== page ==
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Elizabeth Cooney is a health reporter for the Worcester Telegram & Gazette.
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Wednesday, May 9, 2007

Short White Coat: Let the games begin

Short White Coat is a blog written by first-year Harvard medical student Ishani Ganguli. Ishani's posts appear here, as part of White Coat Notes. E-mail Ishani at shortwhitecoat@gmail.com.

Iíve worn the same T-shirt every day this week. Itís not because of my pressing need to do laundry so much as team solidarity ó- this Friday, my medical school society (Cannon) plans to beat out the others in the Society Olympics, and our matching goldenrod shirts are just the start of our efforts.

Harvard Med is divided into societies named after big-time physicians of years past (Dr. Walter Bradford Cannon discovered the "fight or flight" phenomenon). For most of the year, the main differences between them are the quirks of society masters, the amount of toner in the society printer, and whether our food funds are directed towards post-exam ice cream or weekly lunches. On Friday, all five societies will be facing off in a series of epic battles to win bragging rights and, according to rumors, a pink flamingo.

Some of the events are more traditional, ones you could imagine taking place at ancient Greek medical schools: tug of war, limbo, a dance-off, dodgeball, and a low-fat pie-eating contest. In the HMS version of Iron Chef, weíll have to create a going away cake with $8 worth of vending machine snacks for retiring Dean Joe Martin.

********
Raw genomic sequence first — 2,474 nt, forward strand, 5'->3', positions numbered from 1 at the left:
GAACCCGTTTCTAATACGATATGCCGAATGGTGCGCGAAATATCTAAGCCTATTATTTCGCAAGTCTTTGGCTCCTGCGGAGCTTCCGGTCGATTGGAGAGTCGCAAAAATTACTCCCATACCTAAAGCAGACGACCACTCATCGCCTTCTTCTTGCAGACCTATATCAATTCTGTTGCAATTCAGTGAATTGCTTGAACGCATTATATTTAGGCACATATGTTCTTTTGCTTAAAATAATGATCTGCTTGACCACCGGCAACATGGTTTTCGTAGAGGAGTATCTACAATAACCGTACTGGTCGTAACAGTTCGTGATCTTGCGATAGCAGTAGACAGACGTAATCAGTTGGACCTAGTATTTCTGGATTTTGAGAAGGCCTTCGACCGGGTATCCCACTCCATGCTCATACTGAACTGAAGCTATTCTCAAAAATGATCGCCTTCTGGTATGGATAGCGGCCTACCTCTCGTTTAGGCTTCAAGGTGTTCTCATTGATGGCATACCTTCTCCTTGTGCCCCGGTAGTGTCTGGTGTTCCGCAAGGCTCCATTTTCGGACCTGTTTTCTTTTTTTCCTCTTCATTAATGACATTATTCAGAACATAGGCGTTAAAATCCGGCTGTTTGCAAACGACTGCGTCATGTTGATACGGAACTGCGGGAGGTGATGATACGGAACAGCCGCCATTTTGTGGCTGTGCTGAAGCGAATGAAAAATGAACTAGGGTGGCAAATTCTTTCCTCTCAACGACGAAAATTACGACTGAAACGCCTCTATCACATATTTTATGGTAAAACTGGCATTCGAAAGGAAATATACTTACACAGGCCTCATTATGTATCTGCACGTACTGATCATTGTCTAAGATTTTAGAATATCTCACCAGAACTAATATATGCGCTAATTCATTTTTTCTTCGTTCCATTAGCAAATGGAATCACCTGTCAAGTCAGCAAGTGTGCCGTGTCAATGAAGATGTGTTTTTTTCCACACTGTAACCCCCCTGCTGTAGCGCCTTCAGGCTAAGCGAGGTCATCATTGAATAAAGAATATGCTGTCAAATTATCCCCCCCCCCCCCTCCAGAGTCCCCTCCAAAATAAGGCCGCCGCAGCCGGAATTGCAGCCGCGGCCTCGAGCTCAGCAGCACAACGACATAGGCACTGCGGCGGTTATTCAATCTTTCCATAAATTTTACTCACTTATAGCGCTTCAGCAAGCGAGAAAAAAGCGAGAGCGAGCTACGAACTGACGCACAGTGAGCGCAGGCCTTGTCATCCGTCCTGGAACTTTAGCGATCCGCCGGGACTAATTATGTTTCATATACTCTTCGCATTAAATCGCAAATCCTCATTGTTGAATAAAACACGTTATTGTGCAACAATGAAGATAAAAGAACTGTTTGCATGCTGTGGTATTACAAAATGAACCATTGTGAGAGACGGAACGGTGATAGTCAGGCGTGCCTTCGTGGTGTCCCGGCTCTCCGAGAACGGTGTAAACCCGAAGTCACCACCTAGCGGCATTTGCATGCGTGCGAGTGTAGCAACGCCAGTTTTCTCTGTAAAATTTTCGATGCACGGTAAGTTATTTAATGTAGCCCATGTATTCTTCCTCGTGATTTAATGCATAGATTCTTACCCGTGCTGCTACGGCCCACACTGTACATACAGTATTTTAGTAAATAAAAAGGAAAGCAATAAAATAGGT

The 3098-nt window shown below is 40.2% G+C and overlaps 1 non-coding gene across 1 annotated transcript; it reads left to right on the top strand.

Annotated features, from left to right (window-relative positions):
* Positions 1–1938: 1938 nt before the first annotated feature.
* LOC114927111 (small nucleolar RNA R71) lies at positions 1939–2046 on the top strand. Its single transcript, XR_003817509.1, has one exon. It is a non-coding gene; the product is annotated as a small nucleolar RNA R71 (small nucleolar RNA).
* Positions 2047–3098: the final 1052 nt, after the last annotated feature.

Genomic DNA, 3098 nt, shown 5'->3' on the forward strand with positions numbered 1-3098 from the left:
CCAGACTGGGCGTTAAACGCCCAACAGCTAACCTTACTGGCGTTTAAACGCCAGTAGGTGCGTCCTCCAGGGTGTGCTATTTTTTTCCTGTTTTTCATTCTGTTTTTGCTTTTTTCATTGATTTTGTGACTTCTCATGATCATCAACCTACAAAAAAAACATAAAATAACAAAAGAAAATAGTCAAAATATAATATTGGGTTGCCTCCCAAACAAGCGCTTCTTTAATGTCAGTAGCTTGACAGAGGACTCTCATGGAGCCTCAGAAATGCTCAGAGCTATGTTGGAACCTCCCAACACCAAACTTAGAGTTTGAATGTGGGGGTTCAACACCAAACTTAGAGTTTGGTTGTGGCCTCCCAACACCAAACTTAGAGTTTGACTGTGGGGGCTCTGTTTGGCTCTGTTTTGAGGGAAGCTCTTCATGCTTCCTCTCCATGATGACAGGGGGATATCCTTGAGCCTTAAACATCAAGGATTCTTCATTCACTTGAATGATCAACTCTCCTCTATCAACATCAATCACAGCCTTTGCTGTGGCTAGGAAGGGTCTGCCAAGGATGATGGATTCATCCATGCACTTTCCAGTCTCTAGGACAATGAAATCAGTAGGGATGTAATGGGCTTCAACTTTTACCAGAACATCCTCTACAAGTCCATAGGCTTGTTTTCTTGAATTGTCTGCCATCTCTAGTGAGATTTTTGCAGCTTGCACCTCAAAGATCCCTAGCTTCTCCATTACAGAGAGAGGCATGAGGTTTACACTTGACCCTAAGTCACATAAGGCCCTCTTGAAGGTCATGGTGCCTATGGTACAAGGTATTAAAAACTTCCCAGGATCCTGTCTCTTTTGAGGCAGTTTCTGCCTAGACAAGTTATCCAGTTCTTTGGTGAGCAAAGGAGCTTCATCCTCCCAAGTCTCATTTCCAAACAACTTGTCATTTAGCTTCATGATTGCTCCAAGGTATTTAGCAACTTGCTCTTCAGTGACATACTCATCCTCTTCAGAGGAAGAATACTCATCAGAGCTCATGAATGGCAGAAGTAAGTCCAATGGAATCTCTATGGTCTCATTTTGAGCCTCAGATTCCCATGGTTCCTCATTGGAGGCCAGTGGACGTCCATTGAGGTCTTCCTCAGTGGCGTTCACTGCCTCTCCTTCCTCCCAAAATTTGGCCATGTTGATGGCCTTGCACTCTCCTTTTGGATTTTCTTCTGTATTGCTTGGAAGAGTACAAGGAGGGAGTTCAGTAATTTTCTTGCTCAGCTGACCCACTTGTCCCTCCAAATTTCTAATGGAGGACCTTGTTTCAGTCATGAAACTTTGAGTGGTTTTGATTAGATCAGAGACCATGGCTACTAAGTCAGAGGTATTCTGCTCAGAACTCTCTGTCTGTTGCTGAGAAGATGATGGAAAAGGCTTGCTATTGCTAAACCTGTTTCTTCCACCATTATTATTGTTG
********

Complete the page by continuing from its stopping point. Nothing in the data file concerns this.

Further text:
Leading up to this Friday, pranks abound. Yesterdayís microbiology quiz was preceded by two Speedo-clad David Hasselhoff impersonators running across the front of the auditorium. Cannon Society planted a few extra multiple-choice questions on the quiz, which Cannonites took while sporting white bandanas "borrowed" from another society's costume scheme. Itís a rare lecture this week that isnít supplemented with a video clip or Powerpoint presentation promoting one of the societies or mocking another. An impediment to learning? Iíd argue itís more like motivation to go to class.

Besides society bonding, and a needed outlet for spring restlessness, there are other benefits coming out of this mammoth endeavor: the good deeds that have been incentivized by the promise of Olympics points. We get them for every sweater we donate or community organization for which we volunteer. With the pass now/pass later grading scheme at HMS, former pre-meds need another way to flex their competitive muscles, and community service is a better choice than most.

Let the games begin! Check in with ShortWhiteCoat for an update on the competition (ie. when Cannon wins).

Posted by Ishani Ganguli at 08:50 PM
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